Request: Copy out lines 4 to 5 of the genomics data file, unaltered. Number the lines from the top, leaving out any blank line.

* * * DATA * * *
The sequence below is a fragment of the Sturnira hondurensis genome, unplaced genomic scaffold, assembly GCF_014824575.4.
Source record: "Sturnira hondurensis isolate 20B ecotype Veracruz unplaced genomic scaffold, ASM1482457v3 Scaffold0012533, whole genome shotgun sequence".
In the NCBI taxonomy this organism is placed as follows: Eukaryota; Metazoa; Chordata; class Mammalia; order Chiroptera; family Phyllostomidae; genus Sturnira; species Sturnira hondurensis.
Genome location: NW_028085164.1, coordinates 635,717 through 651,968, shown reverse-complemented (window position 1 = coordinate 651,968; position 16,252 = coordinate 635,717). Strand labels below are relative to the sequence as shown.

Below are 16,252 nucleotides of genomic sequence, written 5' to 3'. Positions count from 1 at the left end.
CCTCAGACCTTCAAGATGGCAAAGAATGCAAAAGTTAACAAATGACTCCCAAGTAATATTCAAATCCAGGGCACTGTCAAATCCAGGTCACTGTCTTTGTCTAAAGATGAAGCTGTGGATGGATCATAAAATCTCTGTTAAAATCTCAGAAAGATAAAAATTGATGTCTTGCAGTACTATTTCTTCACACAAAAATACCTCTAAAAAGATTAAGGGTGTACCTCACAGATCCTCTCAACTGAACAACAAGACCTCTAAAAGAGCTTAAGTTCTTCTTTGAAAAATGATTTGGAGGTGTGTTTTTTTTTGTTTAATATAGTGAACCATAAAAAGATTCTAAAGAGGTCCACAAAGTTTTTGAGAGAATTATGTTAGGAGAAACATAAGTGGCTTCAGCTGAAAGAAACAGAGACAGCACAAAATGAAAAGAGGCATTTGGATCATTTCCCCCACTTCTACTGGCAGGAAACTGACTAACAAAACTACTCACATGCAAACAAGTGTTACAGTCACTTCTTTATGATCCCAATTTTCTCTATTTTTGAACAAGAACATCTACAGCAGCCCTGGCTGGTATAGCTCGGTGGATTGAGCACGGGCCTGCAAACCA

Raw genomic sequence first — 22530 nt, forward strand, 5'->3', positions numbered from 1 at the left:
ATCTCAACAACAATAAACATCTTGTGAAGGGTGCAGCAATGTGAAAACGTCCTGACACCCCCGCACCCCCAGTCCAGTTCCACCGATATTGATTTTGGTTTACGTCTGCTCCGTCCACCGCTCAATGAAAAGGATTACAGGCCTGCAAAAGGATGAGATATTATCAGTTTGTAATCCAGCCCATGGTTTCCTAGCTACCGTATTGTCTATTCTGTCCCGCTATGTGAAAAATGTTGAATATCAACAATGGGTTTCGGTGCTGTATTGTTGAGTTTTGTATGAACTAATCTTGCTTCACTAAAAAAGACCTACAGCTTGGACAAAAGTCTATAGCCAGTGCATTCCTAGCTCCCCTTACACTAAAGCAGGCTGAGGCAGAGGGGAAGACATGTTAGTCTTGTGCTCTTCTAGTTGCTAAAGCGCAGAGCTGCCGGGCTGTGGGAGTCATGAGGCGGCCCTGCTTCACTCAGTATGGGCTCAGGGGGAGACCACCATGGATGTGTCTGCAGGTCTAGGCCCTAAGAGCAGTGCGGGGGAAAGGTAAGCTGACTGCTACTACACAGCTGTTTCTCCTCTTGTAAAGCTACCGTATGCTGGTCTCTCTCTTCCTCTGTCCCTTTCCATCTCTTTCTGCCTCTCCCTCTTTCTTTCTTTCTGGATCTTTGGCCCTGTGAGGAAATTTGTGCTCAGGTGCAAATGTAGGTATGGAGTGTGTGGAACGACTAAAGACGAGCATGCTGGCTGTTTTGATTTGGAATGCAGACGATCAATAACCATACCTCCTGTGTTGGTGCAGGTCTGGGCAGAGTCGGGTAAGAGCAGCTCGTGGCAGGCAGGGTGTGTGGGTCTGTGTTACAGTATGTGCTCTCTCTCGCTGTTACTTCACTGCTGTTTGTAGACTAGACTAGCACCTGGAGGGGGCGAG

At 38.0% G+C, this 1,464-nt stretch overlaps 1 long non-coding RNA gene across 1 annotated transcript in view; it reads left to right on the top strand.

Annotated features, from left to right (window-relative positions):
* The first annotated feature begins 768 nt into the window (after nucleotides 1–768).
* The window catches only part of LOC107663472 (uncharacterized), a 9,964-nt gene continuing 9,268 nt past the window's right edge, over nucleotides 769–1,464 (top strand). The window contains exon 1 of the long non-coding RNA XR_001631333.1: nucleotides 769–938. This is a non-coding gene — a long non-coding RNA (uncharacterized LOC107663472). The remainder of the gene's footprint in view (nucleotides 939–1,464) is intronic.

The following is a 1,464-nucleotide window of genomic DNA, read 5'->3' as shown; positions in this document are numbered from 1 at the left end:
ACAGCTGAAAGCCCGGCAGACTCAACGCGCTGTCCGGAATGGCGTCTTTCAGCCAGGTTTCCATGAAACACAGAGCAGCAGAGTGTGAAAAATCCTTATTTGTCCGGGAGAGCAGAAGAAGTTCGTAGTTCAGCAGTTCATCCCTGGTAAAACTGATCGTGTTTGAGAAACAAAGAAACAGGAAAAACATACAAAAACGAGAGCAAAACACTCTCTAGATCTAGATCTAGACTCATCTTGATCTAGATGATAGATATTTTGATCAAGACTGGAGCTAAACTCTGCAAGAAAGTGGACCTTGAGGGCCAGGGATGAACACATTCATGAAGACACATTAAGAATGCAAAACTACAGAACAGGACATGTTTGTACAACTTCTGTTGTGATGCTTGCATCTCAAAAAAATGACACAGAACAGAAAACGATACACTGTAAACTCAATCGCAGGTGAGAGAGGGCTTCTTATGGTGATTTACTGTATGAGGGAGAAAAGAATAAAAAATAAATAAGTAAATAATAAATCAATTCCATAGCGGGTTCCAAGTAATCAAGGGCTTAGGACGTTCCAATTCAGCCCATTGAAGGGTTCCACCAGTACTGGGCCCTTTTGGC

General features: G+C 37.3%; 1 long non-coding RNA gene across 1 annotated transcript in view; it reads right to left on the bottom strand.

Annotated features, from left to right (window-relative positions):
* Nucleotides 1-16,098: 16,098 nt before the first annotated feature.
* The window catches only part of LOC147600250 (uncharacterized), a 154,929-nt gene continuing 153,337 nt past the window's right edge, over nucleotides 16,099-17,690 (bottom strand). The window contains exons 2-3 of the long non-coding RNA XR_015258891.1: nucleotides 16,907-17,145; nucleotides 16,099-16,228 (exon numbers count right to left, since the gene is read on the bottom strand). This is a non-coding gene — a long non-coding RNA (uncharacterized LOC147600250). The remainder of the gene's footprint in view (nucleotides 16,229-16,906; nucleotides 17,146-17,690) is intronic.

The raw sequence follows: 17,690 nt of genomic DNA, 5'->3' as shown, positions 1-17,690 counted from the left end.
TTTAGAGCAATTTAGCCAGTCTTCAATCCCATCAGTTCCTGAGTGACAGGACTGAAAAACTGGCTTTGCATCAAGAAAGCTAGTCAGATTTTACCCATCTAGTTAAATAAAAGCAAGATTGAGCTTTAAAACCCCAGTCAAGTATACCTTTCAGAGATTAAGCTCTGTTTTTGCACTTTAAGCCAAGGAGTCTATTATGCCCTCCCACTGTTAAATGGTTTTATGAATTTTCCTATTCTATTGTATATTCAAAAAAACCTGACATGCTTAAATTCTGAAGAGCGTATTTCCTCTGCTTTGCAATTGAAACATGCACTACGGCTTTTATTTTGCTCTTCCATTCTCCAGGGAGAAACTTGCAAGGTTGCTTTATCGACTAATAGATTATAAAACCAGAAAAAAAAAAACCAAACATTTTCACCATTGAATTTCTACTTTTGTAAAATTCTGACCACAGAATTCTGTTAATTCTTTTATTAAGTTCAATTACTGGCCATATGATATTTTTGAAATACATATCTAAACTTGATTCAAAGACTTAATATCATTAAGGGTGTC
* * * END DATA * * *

Genome location: NW_028085164.1, coordinates 635,717 through 651,968, shown reverse-complemented (window position 1 = coordinate 651,968; position 16,252 = coordinate 635,717). Strand labels below are relative to the sequence as shown.

Below are 16,252 nucleotides of genomic sequence, written 5' to 3'. Positions count from 1 at the left end.